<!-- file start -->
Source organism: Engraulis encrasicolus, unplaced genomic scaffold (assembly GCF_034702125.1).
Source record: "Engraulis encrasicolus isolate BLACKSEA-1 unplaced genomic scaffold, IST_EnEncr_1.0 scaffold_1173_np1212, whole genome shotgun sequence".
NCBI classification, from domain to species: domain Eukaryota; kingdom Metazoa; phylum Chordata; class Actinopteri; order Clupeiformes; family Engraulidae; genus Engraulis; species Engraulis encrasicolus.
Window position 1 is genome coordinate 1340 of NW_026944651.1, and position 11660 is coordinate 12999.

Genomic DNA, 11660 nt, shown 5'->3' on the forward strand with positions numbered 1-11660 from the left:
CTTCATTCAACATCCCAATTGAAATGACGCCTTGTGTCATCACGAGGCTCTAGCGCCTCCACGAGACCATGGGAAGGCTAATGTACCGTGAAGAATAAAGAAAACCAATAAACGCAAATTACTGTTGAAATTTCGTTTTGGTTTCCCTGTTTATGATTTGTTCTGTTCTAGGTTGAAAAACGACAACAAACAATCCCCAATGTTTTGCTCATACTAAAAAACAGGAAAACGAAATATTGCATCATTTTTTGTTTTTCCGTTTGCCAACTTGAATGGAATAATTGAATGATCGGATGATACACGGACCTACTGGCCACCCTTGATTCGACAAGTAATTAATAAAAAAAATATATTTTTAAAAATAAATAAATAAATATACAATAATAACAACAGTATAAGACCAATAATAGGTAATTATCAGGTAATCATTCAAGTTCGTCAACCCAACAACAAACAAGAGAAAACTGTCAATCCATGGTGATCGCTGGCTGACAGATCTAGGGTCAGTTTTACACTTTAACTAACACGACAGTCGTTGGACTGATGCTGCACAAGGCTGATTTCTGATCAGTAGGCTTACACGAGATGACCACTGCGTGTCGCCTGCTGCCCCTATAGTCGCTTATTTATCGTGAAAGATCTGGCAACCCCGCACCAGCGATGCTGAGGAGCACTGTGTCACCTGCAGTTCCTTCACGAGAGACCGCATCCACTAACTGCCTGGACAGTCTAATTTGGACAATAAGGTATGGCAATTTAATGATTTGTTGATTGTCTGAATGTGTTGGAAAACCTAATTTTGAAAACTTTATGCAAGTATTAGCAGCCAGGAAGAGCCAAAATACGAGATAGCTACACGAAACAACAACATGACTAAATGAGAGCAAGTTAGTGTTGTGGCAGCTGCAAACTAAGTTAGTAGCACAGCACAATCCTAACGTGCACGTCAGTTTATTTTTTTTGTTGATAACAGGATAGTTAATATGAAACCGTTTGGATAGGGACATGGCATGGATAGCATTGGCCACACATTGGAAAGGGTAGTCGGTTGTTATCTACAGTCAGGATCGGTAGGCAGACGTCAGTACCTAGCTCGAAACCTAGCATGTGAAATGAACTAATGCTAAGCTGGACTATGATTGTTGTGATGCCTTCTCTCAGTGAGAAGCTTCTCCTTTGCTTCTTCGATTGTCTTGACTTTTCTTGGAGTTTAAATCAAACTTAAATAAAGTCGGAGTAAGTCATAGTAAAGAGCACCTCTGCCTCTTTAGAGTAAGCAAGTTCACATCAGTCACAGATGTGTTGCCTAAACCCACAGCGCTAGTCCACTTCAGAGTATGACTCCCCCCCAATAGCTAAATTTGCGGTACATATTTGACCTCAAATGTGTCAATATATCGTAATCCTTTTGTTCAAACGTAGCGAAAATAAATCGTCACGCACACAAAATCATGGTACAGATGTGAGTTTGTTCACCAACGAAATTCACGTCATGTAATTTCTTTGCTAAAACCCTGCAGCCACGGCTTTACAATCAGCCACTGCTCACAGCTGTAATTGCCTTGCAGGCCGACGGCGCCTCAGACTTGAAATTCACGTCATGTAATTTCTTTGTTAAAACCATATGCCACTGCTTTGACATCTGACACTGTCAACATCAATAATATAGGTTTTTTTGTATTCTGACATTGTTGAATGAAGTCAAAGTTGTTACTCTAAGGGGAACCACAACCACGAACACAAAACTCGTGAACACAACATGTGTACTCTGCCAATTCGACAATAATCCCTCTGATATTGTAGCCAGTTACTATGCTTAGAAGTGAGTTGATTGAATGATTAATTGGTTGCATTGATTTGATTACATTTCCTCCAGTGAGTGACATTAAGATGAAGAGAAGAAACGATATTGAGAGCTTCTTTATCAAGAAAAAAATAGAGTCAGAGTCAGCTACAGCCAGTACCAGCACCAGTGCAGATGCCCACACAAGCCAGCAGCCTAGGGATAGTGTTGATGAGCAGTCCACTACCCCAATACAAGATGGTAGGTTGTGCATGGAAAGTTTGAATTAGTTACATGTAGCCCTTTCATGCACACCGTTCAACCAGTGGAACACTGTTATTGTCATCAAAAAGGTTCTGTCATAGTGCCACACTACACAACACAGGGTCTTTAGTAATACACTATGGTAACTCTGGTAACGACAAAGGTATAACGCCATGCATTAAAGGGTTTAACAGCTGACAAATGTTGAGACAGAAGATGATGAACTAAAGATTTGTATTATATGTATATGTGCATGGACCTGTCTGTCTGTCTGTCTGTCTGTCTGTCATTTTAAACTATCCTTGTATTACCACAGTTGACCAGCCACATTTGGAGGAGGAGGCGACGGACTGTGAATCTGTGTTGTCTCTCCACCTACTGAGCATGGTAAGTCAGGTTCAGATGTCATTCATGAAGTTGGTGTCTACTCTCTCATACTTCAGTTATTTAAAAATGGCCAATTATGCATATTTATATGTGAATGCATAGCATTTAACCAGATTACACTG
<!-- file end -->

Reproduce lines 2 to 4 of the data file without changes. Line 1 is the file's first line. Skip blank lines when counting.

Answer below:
Source record: "Engraulis encrasicolus isolate BLACKSEA-1 unplaced genomic scaffold, IST_EnEncr_1.0 scaffold_1173_np1212, whole genome shotgun sequence".
NCBI classification, from domain to species: domain Eukaryota; kingdom Metazoa; phylum Chordata; class Actinopteri; order Clupeiformes; family Engraulidae; genus Engraulis; species Engraulis encrasicolus.
Window position 1 is genome coordinate 1340 of NW_026944651.1, and position 11660 is coordinate 12999.